Camomile (Anthemis nobilis) is a perennial herb in the Daisy family. It has an erect stem with a flattened head of many small yellow discs and white-ray flowers. Chamomile is an herbal product made from dried flowers that is utilized in aromatherapy or to flavor teas and has established medicinal properties.
The plants are branched and one to two feet tall. They are grown for the drug camomile, which is effective in medicine. It is effective as a topical medication or an inhalant for mouth and respiratory tract irritations. Using chamomile during pregnancy may be unsafe, and it may cause contact dermatitis when applied topically.
Anyone who has not tasted homemade camomile tea has had their education neglected and missed a real childhood experience. That in itself is a sufficient reason for including this plant in a book of this type. The plants are too bitter to be used as salad plants.
Several different species are mistakenly called chamomile. However, only Anthemis nobilis is listed as the true plant. There are no varieties. Temperate regions have soil and climatic requirements and grow best on well-manured soil that supplies abundant organic matter and moisture. The soil should be limited, but not too sandy.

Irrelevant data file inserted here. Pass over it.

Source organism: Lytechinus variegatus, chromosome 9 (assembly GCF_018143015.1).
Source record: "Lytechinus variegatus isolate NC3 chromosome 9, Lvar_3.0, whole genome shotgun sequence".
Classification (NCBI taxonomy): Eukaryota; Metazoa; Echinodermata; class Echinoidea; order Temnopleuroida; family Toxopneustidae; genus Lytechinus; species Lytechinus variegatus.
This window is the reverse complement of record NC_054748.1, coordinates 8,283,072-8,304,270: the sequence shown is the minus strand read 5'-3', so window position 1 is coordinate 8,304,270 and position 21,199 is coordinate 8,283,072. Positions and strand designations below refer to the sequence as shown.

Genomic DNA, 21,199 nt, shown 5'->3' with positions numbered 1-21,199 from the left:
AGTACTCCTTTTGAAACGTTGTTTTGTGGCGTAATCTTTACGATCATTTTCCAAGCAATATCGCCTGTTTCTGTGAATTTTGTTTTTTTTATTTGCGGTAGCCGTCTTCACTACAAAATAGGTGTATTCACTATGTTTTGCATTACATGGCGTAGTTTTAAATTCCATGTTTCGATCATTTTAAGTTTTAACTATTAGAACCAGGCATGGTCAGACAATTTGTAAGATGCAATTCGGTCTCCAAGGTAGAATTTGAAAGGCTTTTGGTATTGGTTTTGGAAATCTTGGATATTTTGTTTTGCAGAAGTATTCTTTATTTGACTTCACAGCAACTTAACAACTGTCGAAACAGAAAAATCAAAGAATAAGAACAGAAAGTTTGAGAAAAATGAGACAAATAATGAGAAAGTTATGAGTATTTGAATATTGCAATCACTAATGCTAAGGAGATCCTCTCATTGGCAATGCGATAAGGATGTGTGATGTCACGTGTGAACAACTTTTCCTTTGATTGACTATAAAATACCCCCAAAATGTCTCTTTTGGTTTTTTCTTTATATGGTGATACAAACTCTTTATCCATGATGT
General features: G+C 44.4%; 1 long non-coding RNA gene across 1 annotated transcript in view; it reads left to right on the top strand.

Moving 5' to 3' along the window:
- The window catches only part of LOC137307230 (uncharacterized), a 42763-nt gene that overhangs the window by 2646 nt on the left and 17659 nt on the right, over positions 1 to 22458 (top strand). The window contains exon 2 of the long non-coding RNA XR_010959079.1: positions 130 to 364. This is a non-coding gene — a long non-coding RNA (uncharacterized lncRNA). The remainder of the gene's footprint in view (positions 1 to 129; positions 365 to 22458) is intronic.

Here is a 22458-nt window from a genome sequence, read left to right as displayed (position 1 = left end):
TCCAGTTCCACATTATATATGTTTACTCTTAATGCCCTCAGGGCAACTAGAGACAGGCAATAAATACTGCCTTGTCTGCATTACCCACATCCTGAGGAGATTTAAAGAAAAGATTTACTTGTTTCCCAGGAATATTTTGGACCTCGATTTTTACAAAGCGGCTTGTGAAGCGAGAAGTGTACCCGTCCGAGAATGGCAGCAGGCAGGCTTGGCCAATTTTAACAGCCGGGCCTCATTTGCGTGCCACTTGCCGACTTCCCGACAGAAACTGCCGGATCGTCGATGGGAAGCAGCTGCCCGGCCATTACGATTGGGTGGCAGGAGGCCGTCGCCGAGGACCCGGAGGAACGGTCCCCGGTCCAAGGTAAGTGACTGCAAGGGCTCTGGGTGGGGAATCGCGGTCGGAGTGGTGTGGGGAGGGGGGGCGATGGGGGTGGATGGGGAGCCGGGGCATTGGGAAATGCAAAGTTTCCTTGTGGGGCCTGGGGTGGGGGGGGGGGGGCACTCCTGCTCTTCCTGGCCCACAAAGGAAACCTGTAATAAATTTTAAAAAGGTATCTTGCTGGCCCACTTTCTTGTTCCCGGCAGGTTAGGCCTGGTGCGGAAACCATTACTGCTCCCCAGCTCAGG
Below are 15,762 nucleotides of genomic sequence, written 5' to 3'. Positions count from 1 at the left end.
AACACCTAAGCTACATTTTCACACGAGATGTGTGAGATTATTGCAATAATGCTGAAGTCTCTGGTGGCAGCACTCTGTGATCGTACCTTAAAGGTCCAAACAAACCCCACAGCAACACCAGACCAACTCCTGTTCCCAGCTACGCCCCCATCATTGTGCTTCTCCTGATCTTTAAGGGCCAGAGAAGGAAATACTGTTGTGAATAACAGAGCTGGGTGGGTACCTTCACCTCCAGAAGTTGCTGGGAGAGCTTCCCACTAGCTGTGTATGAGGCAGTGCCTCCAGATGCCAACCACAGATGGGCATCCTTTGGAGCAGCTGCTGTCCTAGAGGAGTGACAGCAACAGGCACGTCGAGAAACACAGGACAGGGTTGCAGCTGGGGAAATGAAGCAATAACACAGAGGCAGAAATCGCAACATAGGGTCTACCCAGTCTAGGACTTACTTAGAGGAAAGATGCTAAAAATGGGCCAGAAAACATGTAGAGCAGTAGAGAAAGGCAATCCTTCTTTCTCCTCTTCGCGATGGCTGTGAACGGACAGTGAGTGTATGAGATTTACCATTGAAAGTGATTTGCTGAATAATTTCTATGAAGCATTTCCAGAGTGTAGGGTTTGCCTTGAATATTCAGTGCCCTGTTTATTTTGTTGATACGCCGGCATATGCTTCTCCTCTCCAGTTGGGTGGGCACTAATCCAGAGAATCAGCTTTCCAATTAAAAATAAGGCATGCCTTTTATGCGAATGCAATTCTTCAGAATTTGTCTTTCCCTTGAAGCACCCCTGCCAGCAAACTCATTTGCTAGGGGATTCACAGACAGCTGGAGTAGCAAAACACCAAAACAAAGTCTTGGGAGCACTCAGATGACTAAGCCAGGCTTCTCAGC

A low perennial plant found in Europe, North America, and South America. It grows in dry fields and gardens. It blooms mainly in June and July, and its fragrance is sweet, crisp, fruity, and herbaceous. In spite of its morphology, properties, and chemical composition, the plant is distinct from German chamomile (Matricaria chamomilla).
Culturally, camomile seeds are sown thinly in rows 2 feet apart in August. Seedlings should be thinned at least a foot apart and kept free from weeds. In the first year, the seedlings will make a small rosette of leaves; in the second year, they will send up a seed stalk.
As far as insects and diseases, these are not very serious, as the foliage is too bitter to attract most insects. The Japanese beetle may cause some trouble, but it is repelled by lime dust. Diseases are mainly those that live on the stem and for which there is very restricted control except to change the location of the plants.
There are many common names for it, including Roman chamomile, English chamomile, garden chamomile, ground apple, low chamomile, mother’s daisy, and whig plant. The plant was first cultivated in England in the 16th century. In the pharmacopeia of Würtenberg, the plant is listed first as a carminative, painkiller, diuretic, and digestive aid.